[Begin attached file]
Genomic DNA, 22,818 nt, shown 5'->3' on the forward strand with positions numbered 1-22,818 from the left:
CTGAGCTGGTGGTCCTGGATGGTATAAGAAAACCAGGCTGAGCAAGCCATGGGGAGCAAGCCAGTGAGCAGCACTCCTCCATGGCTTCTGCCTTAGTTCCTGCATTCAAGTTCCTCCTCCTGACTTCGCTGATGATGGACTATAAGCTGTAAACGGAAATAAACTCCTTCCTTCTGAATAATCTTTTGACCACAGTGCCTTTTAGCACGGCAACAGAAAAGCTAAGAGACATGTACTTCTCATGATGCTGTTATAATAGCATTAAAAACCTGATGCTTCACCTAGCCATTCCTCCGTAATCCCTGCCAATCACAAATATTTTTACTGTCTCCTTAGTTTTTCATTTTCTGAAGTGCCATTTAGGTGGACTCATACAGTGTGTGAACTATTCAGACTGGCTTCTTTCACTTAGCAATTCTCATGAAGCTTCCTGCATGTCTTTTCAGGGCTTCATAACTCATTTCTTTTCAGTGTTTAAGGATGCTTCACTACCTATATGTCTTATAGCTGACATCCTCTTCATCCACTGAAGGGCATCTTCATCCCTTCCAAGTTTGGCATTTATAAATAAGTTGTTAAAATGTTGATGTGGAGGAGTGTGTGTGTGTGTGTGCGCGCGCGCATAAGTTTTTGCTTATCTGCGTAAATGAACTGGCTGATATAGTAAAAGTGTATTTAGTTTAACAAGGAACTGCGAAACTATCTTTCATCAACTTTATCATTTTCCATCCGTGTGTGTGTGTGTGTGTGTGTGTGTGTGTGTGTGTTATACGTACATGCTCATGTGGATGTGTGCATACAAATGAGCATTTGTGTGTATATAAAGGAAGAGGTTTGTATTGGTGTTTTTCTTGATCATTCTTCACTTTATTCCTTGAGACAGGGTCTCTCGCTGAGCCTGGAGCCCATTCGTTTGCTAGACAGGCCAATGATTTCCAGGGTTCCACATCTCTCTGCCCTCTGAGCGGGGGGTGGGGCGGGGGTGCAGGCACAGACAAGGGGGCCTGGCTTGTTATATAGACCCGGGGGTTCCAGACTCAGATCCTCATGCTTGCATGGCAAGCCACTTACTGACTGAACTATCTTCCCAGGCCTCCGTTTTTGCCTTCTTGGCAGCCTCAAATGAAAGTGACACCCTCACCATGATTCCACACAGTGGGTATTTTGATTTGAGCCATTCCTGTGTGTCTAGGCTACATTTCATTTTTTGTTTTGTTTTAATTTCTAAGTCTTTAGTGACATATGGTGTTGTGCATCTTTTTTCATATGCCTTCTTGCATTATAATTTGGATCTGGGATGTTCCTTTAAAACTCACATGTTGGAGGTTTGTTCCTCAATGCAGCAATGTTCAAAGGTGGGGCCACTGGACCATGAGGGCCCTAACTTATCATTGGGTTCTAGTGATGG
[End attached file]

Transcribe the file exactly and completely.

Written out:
Genomic DNA, 22,818 nt, shown 5'->3' on the forward strand with positions numbered 1-22,818 from the left:
CTGAGCTGGTGGTCCTGGATGGTATAAGAAAACCAGGCTGAGCAAGCCATGGGGAGCAAGCCAGTGAGCAGCACTCCTCCATGGCTTCTGCCTTAGTTCCTGCATTCAAGTTCCTCCTCCTGACTTCGCTGATGATGGACTATAAGCTGTAAACGGAAATAAACTCCTTCCTTCTGAATAATCTTTTGACCACAGTGCCTTTTAGCACGGCAACAGAAAAGCTAAGAGACATGTACTTCTCATGATGCTGTTATAATAGCATTAAAAACCTGATGCTTCACCTAGCCATTCCTCCGTAATCCCTGCCAATCACAAATATTTTTACTGTCTCCTTAGTTTTTCATTTTCTGAAGTGCCATTTAGGTGGACTCATACAGTGTGTGAACTATTCAGACTGGCTTCTTTCACTTAGCAATTCTCATGAAGCTTCCTGCATGTCTTTTCAGGGCTTCATAACTCATTTCTTTTCAGTGTTTAAGGATGCTTCACTACCTATATGTCTTATAGCTGACATCCTCTTCATCCACTGAAGGGCATCTTCATCCCTTCCAAGTTTGGCATTTATAAATAAGTTGTTAAAATGTTGATGTGGAGGAGTGTGTGTGTGTGTGTGCGCGCGCGCATAAGTTTTTGCTTATCTGCGTAAATGAACTGGCTGATATAGTAAAAGTGTATTTAGTTTAACAAGGAACTGCGAAACTATCTTTCATCAACTTTATCATTTTCCATCCGTGTGTGTGTGTGTGTGTGTGTGTGTGTGTGTGTGTTATACGTACATGCTCATGTGGATGTGTGCATACAAATGAGCATTTGTGTGTATATAAAGGAAGAGGTTTGTATTGGTGTTTTTCTTGATCATTCTTCACTTTATTCCTTGAGACAGGGTCTCTCGCTGAGCCTGGAGCCCATTCGTTTGCTAGACAGGCCAATGATTTCCAGGGTTCCACATCTCTCTGCCCTCTGAGCGGGGGGTGGGGCGGGGGTGCAGGCACAGACAAGGGGGCCTGGCTTGTTATATAGACCCGGGGGTTCCAGACTCAGATCCTCATGCTTGCATGGCAAGCCACTTACTGACTGAACTATCTTCCCAGGCCTCCGTTTTTGCCTTCTTGGCAGCCTCAAATGAAAGTGACACCCTCACCATGATTCCACACAGTGGGTATTTTGATTTGAGCCATTCCTGTGTGTCTAGGCTACATTTCATTTTTTGTTTTGTTTTAATTTCTAAGTCTTTAGTGACATATGGTGTTGTGCATCTTTTTTCATATGCCTTCTTGCATTATAATTTGGATCTGGGATGTTCCTTTAAAACTCACATGTTGGAGGTTTGTTCCTCAATGCAGCAATGTTCAAAGGTGGGGCCACTGGACCATGAGGGCCCTAACTTATCATTGGGTTCTAGTGATGG